Nowadays there is a big debate about whether or not it is ethical to visit elephant camps in Thailand or any other country. Even sanctuaries like the famous Chiang Mai Elephant’s Nature Park, an animal sanctuary that claims to rescue abused elephants, are being questioned by those who accuse them of greenwashing what is essentially a business aimed at profiting from tourist visits. It must be said that many of those who participate in these debates on social networks do so without having really studied the issue, which is very complex.
Anyway, for those who want to see elephants and make sure not to contribute in any way to any kind of abuse, I recommend going to see them in the wild, in one of the National Parks in Thailand
There are several parks in Thailand where this is possible. One of them is the well-known Khao Yai National Park, where semi-wild elephants are often spotted near the roads that cut through the park, only 3 hours from Bangkok.
But if your main interest is seeing wild elephants in Thailand, the best place is not Khao Yai but the little-known park that I’ll tell you about in this article: Kui Buri National Park.
Kui Buri is a 4-hour drive from Bangkok, past the coastal town of Hua Hin, and close to Sam Rot Yod National Park. Kui Buri covers an area of 969 square kilometers, right next to the border with Burma. More than 300 elephants and other animals such as gaures, deer, leopards, jackals, among many others, live in the Park.
In search of elephants in Kui Buri National Park
Next to Kui Buri National Park’s headquarters there is an accommodation area with bungalows and tents where it is possible to spend the night. However, those who want to go spot elephants don’t need to go to the HQs but to a place called Hueai Leuk.
There you will find a project developed by the Kuiburi Wildlife Ecotourism Club, in which local farmers work as drivers and guides for visitors, and offer 2-3 hours safaris in a restricted area of the park where elephants and other animals live freely.
This service costs 850 THB per group (December 2016 price) and can be booked on arrival. Each vehicle can fit about 8 people. It is recommended to start the visit around 2 or 3 in the afternoon, since then you’ll have a more chances of spotting elephants.
Seeing elephants is almost guaranteed. Drivers already know where usually roam, so the chances of finding them are very high.
During our visit we saw about 7 or 8 elephants. We first spotted one bathing in the river and playing with the water, about 250 meters away from us. Later, the park rangers, who are spread over several areas and notify the guides when they spot the animals, alerted us that there was a herd of elephants in a different area, and we hurried there. We watched them with binoculars since they were quite far away, over 1 km. These elephants had birds on their backs that, in a symbiotic relationship, feed on the elephant’s parasites. We also spotted a small snake and a deer.
On our way out of the Park we found another herd of elephants bathing in the river about 100 meters away and, later, we saw one of them just over 50 meters from us. In principle, the guides always try to leave a minimum of 50 meters of distance between animals and visitors.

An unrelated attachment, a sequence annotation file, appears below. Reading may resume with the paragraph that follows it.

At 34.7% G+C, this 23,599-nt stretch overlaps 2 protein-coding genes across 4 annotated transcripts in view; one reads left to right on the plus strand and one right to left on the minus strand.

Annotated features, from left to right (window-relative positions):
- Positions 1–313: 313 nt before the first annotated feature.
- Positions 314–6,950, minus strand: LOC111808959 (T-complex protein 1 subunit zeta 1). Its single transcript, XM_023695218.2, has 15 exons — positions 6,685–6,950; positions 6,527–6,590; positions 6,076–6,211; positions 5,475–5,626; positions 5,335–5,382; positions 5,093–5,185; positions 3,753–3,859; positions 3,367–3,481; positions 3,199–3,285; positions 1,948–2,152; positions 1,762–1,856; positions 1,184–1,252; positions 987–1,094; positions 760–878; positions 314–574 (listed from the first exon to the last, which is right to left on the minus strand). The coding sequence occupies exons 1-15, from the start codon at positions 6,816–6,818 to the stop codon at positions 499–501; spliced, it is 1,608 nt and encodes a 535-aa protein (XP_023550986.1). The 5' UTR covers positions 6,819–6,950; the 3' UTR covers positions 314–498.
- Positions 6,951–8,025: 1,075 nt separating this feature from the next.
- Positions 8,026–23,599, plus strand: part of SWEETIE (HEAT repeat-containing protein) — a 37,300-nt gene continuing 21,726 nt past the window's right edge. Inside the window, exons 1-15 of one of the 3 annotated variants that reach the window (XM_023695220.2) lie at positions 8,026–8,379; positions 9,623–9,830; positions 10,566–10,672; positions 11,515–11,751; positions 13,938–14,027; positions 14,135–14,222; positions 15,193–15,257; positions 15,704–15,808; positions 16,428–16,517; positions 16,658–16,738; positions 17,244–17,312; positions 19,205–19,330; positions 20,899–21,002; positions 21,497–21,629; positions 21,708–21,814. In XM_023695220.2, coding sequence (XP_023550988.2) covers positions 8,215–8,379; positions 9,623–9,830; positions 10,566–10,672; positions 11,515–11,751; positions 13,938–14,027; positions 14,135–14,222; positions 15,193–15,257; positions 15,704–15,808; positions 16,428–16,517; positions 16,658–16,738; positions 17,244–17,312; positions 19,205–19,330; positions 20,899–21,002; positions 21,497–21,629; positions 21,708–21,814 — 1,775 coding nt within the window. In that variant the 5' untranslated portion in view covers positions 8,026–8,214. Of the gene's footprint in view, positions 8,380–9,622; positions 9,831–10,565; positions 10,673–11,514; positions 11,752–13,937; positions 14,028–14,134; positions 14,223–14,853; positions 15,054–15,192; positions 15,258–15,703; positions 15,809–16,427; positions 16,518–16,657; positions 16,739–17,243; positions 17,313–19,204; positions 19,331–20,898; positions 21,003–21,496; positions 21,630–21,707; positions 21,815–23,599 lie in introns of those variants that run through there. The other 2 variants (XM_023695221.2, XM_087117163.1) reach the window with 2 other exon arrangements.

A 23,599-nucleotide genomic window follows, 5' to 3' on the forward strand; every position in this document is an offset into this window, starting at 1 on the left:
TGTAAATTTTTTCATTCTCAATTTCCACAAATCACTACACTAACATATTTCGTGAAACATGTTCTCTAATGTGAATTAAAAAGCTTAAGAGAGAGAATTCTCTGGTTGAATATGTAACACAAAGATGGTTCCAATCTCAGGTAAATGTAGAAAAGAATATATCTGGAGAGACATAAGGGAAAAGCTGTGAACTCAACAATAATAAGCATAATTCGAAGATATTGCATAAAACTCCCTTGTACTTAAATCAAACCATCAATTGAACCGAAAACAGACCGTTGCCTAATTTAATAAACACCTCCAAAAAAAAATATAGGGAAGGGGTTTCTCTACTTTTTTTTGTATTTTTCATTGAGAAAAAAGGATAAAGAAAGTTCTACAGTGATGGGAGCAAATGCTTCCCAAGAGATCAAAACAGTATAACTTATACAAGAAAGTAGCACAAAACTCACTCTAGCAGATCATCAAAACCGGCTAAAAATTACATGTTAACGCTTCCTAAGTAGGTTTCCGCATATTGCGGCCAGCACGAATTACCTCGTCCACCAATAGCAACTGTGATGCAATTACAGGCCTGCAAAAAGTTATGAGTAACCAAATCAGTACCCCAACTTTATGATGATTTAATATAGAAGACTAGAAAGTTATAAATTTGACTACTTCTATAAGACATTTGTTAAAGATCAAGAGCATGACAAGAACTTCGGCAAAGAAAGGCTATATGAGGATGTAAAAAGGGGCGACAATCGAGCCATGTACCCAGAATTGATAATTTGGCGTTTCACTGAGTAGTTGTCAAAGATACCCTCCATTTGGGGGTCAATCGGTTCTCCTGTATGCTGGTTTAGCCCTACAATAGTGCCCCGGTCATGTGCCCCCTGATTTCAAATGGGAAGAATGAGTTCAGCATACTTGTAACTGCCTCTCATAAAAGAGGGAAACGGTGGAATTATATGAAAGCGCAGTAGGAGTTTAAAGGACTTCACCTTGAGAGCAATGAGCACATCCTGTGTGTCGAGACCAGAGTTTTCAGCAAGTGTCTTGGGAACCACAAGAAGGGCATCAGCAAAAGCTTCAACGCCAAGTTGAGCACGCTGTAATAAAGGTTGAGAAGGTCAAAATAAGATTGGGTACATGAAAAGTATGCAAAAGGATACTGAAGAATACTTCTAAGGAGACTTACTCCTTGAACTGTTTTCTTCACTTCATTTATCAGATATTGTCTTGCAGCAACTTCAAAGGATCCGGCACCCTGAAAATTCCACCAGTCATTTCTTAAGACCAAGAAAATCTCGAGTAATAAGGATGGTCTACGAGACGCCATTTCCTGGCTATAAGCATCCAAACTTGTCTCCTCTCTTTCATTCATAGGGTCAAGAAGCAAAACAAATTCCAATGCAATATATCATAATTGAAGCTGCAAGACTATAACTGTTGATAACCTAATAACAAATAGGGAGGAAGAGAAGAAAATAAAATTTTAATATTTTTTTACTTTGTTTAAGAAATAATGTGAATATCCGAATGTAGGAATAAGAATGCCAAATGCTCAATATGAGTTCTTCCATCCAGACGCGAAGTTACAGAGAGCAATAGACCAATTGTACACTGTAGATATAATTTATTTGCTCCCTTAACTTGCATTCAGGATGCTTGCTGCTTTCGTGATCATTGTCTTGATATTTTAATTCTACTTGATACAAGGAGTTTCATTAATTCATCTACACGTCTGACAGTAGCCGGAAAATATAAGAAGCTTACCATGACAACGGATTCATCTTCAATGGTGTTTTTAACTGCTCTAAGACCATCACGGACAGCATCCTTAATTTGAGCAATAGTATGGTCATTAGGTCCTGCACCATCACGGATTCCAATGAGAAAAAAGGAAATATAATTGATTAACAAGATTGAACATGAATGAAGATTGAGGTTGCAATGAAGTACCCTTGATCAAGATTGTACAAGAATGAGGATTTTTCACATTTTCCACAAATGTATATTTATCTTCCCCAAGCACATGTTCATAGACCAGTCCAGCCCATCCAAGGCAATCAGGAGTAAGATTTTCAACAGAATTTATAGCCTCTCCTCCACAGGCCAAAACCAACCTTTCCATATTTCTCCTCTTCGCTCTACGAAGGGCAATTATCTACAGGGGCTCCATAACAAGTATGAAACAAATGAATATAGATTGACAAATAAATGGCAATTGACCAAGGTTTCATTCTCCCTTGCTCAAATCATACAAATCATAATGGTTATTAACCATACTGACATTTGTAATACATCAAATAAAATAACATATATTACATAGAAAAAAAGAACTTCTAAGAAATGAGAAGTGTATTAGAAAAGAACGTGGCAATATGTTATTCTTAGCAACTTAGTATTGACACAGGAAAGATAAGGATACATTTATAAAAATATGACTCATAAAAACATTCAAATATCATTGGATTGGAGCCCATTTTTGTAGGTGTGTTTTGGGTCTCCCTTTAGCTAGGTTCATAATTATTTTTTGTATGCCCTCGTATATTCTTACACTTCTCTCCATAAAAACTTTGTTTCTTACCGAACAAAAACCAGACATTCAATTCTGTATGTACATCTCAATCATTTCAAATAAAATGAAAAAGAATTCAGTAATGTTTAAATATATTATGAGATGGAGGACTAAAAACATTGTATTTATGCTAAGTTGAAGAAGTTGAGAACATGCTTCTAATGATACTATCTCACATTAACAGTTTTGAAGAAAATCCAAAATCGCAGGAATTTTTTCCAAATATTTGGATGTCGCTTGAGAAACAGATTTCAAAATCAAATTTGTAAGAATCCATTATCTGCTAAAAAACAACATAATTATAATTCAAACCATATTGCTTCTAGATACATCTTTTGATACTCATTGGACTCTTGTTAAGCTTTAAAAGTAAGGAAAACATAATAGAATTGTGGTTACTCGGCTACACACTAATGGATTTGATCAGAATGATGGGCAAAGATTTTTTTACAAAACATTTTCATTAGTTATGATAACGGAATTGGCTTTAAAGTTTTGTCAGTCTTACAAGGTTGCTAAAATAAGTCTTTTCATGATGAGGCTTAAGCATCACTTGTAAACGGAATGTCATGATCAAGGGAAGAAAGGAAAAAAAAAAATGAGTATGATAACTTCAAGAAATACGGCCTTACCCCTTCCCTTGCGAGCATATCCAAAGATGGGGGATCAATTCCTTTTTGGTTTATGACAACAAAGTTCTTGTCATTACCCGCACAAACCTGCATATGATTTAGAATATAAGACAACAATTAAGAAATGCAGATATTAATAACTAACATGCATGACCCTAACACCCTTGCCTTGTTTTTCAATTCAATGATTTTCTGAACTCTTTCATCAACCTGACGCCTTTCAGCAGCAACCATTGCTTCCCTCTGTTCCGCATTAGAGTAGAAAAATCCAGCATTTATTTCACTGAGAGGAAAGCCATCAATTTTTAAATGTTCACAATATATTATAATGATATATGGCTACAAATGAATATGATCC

The Park is not very famous yet, so there were not many tourists: during our visit we only met about 3 or 4 cars, with a total of 10-15 people.
It is advisable to rent binoculars for 100 THB at the entrance. If you have a good tele lens for the camera, it will come in handy!
Jen, a Park Ranger from Kui Buri
One of the park rangers we talked to is Jen, a 33-year-old Thai woman with a shotgun and a camera around her neck, dressed in typical Thai rangers camouflage uniform.
Jen explained to us that her role was basically to accompany tourists, and that fortunately there were practically no problems with poaching in Kui Buri Park.
But the truth is, overall, poaching is a real threat to wild elephants in Thailand. Hunting elephants to cut their ivory and sell it on the black market is a fairly widespread practice in Thailand. It seems that the shotgun she carried was primarily to scare elephants by firing into the air in case of emergency.
Entrance to the park costs THB 200 for foreigners and THB 40 for Thais.
How to reach the elephant spotting area?
Hueai Luek Wildlife Watching Area is the place where you can hire the services of local guides and drivers to go out for a couple of hours on an elephant-spotting safari. To get there you must drive on Highway 4, take the detour to Road 3217, and then keep going for a little over 20 kms until you reach Hueai Luek Wildlife Watching Area, near Yang Chum Lake. Once on Road 3217 just follow the signposts.
Online booking is not possible, only upon arrival. As I said, the price is 850 THB per group (plus 200 THB Park entrance fee per person). Most of the guides barely speak any English.
The only way to get there is by private vehicle. Therefore you can rent a motorcycle or a car, with or without a driver. Going back and forth in one day from Bangkok would be too rushed and not really worth it. Visiting as a day trip is a good option for those spending the night in Hua Hin or in one of the beachfront resorts in Sam Rot Yod area.
A good stop on the way to Koh Tao or other islands in the Gulf
After visiting the Park, I think that perhaps we could include it in some of the tailor-made trips we organize with our Bangkok-based agency InThailand. Especially for those who are on their way to Koh Tao and have a special interest in seeing elephants in the wild, rather than in camps or sanctuaries. As an example, if someone wants to go from Bangkok or Chiang Mai to Koh Tao, a good option may be the following route, which can be done by private vehicle:
Day 1 – Bangkok – Train Market and Floating Market – Hua Hin.
Day 2 – Visit Sam Rot Yod National Park (cave) and Elephant Safari in Kui Buri.
Day 3 – Early departure to Chumporn to take the boat to Koh Tao.